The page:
Hepatitis B virus is a leading cause of liver disease. It has infected nearly two billion people worldwide. A new study has found that an antiviral drug telbivudine prevents perinatal transmission of hepatitis B virus (HBV).
Study author Yuming Wang from Institute for Infectious Diseases, Southwest Hospital, Chongqing, China, said, "If we are to decrease the global burden of hepatitis B, we need to start by addressing mother-to-infant transmission, which is the primary pathway of HBV infection. We found that telbivudine not only eliminated vertical transmission of HBV from pregnant women to theirs infants, but that it is also safe and well tolerated by women and infants."
Researchers studied 450 HBV-positive pregnant women with high viral load, or significant HBV in the blood, during the second or third trimester of pregnancy. Out of them, 279 women received telbivudine (600 mg daily) during weeks 24 through 32 of gestation, and 171 women who were unwilling to take antiviral drugs participated as controls.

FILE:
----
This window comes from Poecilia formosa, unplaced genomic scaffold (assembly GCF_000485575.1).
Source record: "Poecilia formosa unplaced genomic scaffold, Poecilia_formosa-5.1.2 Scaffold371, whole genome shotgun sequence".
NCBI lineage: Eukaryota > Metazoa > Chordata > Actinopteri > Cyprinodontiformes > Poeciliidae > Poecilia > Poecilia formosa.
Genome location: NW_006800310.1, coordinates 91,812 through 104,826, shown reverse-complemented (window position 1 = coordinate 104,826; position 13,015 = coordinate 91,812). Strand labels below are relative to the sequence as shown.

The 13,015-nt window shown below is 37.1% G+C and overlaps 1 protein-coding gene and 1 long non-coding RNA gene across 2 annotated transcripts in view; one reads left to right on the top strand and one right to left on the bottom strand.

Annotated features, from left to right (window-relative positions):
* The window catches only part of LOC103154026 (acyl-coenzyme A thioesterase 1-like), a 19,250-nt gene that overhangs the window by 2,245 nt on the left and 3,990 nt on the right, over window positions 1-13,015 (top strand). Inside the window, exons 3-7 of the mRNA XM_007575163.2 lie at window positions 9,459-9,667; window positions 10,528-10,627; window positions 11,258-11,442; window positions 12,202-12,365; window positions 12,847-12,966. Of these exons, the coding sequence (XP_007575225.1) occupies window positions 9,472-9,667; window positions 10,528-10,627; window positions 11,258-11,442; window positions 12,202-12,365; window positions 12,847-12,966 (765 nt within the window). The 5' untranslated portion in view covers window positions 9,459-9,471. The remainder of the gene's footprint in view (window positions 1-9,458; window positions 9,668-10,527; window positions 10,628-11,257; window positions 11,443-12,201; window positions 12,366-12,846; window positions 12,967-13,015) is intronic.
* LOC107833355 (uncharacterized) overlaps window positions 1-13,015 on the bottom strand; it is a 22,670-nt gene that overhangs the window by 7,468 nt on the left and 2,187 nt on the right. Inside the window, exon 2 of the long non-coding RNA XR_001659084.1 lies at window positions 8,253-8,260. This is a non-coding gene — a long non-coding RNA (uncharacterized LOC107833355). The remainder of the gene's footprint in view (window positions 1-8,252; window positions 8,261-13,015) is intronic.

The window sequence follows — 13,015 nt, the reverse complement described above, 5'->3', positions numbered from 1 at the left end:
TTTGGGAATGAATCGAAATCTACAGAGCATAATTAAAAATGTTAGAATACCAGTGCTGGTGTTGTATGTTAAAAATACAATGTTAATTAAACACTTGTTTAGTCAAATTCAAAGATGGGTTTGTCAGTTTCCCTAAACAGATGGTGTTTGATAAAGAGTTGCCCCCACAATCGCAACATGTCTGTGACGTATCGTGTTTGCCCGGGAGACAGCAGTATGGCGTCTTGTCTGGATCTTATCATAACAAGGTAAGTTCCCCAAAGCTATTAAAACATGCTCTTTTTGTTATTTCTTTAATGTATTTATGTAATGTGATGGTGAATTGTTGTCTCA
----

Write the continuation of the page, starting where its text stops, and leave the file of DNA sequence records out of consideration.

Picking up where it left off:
At six months after birth, none of the infants whose mothers were given telbivudine tested positive for HBV, compared to 14.7% of infants in the control group. Almost half of the mothers who received telbivudine had no HBV detectable in their system, while those not on the antiviral medication all tested positive for HBV. A significantly higher proportion of women given telbivudine had undetectable levels of HBV DNA in cord blood (99.1%) than controls (61.5%).
Wang said, "No severe adverse events or complications were observed in women or infants. The long-term influence of using telbivudine, especially when compared to the other recommended oral antiviral drug, tenofovir, remains to be explored."
The study is published in Clinical Gastroenterology and Hepatology.